The denial of safe drinking water for Indigenous Peoples is a social disparity that must end – National Observer

January 5th 2023

For over a decade, I’ve worked in humanitarian relief. I’ve witnessed global disasters and assisted with response, relief and sustainable solutions.

All humanitarian work should be rooted in a commitment to social justice, and I believe access to clean water is the most fundamental social justice issue, above and beyond challenges like extreme poverty, food scarcity, gender inequality and many others.

In 2022, the United Nations launched a #JusticeBeginsHere global campaign to promote access to clean water for all and calls on individuals and organizations from all walks of life to overcome structural disparities in water and sanitation.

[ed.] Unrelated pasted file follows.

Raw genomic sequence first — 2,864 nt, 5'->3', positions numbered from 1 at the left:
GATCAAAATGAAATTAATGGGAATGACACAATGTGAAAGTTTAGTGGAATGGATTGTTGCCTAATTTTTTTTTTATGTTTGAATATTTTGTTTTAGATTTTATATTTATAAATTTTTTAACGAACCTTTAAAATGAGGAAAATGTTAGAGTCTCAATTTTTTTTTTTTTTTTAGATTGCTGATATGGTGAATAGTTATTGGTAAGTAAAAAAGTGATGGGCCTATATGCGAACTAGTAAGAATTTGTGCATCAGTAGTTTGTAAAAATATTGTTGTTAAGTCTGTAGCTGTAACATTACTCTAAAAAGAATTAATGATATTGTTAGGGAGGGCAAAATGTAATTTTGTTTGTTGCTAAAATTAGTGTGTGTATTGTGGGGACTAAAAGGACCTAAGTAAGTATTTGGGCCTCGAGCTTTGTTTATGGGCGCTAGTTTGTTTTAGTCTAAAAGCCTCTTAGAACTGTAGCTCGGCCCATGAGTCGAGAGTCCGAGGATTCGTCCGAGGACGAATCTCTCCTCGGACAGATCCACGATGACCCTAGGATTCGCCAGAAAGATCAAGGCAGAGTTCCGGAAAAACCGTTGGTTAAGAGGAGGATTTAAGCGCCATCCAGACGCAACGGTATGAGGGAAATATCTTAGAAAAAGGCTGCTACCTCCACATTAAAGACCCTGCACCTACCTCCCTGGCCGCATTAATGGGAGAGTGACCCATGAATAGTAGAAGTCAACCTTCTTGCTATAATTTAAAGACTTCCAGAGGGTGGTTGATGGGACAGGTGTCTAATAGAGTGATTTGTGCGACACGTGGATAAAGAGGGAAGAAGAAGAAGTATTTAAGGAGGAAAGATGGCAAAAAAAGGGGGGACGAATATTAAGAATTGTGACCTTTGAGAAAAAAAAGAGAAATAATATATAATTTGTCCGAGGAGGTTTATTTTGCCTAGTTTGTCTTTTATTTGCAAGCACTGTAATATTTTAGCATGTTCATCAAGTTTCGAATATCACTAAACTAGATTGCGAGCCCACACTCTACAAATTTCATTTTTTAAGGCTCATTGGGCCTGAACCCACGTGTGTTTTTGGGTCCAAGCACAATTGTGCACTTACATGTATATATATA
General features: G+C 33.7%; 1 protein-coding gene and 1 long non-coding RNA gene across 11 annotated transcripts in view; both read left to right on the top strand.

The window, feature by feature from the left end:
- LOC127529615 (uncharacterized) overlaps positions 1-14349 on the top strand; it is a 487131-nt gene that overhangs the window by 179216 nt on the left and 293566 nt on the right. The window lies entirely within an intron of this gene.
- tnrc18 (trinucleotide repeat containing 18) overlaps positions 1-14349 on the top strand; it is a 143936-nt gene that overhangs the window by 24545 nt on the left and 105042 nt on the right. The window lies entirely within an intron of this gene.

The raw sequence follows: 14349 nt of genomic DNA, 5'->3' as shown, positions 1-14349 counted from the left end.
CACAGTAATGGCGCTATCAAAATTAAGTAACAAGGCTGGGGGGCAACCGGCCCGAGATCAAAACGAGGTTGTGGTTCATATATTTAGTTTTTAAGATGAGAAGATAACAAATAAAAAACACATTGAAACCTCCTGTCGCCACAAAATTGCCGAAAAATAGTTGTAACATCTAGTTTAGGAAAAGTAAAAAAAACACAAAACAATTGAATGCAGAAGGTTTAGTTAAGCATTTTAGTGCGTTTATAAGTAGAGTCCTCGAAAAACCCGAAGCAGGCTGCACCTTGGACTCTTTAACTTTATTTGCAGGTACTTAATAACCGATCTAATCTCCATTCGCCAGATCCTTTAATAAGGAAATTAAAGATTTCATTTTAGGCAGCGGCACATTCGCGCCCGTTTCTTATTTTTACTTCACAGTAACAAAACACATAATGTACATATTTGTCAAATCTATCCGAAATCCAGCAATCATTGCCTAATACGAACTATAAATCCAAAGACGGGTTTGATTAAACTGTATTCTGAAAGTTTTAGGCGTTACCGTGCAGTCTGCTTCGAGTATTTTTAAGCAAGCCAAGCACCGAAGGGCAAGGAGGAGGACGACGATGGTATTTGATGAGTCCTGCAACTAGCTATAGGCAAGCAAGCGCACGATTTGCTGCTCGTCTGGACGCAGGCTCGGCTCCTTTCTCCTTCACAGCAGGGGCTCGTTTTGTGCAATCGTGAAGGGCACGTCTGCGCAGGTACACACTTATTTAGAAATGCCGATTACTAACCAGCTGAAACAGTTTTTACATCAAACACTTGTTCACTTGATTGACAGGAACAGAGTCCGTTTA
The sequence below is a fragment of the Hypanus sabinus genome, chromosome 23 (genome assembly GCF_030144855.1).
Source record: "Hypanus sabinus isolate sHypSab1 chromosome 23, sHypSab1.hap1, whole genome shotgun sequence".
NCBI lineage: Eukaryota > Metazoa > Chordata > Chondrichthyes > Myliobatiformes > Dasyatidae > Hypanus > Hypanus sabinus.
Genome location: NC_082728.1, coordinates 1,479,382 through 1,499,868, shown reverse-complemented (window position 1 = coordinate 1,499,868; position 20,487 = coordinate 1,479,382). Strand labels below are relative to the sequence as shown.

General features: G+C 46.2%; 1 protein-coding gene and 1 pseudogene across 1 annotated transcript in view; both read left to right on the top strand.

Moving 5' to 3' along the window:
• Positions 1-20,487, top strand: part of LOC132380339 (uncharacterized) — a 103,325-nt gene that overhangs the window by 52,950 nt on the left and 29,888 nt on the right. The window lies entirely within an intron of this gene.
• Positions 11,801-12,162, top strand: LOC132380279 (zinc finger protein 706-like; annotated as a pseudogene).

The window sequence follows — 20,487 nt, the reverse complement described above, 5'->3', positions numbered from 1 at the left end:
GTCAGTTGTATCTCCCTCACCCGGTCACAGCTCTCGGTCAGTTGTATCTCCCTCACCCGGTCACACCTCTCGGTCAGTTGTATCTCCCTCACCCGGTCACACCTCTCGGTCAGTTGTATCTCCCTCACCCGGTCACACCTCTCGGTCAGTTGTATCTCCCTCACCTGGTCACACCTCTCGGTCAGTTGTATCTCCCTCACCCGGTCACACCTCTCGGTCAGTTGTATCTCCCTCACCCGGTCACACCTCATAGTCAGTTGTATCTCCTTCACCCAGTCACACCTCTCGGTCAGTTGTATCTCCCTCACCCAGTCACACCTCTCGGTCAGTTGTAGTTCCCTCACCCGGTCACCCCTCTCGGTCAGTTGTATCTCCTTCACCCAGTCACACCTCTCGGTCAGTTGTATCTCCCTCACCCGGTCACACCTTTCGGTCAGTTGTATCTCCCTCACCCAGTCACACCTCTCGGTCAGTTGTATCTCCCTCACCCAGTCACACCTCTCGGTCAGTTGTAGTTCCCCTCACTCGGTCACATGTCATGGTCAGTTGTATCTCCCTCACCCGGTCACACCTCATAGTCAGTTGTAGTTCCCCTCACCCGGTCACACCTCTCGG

Poverty alleviation is inextricably linked to access to clean drinking water because it enables communities to provide education and build economies and agriculture for trade and sustenance.

According to UNICEF, over 700 children under the age of five are dying daily from diseases linked to inadequate water, sanitation and hygiene. Many more children regularly miss school because they are too ill to attend, compounding levels of inequality in already disadvantaged communities.

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